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Pilot study of a myostatin antagonist in dogs with cardiac cachexia

Freeman, Lisa M., Rush, John E., Cunningham, Suzanne M., Yang, Vicky K., Bulmer, Barret J.
Journal of veterinary cardiology 2015 v.17 no.3 pp. 210-215
animal models, antagonists, appetite, body condition, cachexia, clinical trials, dogs, drugs, heart failure, humans, lean body mass, muscles, myostatin, quality of life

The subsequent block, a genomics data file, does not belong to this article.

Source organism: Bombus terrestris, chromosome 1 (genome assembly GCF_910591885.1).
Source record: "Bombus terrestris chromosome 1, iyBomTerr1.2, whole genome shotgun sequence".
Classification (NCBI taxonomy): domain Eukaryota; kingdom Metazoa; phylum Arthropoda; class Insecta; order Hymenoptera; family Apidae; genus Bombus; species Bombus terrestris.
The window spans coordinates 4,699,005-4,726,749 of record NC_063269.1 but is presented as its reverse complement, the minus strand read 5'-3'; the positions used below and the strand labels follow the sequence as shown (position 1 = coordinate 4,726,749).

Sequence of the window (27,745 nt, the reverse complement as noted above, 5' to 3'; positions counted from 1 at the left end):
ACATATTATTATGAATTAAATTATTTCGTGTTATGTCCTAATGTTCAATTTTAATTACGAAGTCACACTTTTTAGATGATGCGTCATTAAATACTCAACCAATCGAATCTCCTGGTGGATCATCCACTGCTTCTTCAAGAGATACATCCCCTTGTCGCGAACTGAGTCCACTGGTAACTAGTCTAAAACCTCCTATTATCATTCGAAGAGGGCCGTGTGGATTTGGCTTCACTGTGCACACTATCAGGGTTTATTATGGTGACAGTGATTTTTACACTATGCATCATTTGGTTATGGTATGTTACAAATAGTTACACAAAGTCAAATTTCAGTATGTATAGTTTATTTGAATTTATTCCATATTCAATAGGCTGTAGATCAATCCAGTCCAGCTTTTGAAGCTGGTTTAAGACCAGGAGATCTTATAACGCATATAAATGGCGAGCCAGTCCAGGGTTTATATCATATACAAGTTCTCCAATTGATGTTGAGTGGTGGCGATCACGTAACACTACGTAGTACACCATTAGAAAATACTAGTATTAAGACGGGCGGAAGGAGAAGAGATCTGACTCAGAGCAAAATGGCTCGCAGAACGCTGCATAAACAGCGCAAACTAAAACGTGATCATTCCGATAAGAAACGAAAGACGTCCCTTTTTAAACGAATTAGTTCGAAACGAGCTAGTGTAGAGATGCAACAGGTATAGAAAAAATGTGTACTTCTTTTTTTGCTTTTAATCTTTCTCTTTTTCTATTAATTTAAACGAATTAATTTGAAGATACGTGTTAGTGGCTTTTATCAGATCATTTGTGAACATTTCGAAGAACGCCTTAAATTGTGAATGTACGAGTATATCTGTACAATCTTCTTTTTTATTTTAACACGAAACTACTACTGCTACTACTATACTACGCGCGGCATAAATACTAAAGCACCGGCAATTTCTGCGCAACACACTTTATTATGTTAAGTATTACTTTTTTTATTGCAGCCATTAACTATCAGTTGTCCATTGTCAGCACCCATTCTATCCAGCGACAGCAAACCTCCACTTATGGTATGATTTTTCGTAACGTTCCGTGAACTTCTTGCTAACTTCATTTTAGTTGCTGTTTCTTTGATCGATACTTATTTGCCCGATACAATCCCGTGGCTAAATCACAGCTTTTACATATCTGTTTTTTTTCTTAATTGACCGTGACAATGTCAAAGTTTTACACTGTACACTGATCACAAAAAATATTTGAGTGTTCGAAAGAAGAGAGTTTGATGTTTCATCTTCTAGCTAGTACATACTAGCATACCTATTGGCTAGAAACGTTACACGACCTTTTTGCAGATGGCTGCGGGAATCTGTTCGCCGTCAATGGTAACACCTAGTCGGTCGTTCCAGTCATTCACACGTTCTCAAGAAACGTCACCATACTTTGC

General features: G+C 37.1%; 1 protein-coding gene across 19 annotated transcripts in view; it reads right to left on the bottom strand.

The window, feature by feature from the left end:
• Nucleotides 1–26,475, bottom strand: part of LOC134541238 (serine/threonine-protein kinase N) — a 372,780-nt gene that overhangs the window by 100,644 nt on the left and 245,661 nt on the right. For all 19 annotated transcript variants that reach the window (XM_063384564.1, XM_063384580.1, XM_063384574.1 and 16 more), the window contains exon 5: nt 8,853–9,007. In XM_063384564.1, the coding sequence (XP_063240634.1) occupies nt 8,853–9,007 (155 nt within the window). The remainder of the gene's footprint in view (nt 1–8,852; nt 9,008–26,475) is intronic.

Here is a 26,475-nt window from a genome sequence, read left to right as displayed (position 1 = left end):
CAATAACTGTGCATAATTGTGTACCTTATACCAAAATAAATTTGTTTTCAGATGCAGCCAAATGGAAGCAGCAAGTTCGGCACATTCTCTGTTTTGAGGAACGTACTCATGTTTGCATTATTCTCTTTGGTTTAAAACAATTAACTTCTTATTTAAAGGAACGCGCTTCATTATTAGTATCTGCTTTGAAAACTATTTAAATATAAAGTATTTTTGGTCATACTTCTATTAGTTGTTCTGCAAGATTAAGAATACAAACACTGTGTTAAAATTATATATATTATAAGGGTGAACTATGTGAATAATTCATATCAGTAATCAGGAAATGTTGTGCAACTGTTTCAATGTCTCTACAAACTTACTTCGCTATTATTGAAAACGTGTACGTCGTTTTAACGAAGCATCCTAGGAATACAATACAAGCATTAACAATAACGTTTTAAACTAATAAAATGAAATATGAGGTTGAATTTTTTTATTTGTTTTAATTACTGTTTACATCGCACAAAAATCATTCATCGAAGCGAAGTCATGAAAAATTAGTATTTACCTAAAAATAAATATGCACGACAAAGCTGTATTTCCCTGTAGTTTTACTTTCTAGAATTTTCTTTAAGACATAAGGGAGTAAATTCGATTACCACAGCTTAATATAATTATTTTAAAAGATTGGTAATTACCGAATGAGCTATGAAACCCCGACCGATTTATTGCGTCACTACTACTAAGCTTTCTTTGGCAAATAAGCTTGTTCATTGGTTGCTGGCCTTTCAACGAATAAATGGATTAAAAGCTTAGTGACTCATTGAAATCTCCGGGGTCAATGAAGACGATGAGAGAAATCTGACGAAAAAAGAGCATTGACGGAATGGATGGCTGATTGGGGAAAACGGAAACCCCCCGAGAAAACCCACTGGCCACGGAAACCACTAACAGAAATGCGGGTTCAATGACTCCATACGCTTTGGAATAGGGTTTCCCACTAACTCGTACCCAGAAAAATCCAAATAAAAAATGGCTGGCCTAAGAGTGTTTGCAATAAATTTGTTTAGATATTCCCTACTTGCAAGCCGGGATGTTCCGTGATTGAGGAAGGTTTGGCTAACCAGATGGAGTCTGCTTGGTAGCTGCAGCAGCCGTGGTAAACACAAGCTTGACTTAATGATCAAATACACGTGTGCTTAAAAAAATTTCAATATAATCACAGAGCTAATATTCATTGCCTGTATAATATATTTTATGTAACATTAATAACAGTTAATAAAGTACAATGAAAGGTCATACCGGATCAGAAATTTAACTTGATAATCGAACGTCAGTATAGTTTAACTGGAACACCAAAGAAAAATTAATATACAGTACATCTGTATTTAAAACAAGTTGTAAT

Cardiac cachexia, a loss of lean body mass caused by heart disease, often accompanies congestive heart failure (CHF). Blocking myostatin, which is a protein that inhibits muscle growth, appears to greatly enhance muscle size and strength in rodent models and human clinical trials. The objective of this study was to evaluate a dog-specific myostatin antagonist (CAP-031) in a pilot study to test its safety and efficacy in dogs with CHF and cardiac cachexia.Dogs with CHF and cardiac cachexia.Eligible dogs received four weekly subcutaneous injections of CAP-031. Endpoints were body weight, body condition score (BCS, on a 1–9 scale), muscle condition score (MCS, on a five-point scale, where 0 = no muscle loss and 4 = severe muscle loss), appetite, and a quality of life (QOL) score.Seven dogs with CHF and moderate-to-severe cachexia were enrolled in the study. For the six dogs that completed the study, the median age was 8.8 years (range 6.4–10.6). At baseline, the median body weight was 27.0 kg (range 17.3–62.0), the median BCS was 4 (2–5), and median MCS was 3 (3–4). There were no significant changes in body weight, BCS, appetite, or QOL score. The change in MCS (from a median of 3 at baseline to a median of 2.5 at week 4) was not statistically significant (p = 0.06).The myostatin antagonist appeared to be well tolerated in most dogs. Earlier identification of cachexia is important, and randomized, controlled trials of myostatin antagonists or other drugs to treat cardiac cachexia are needed.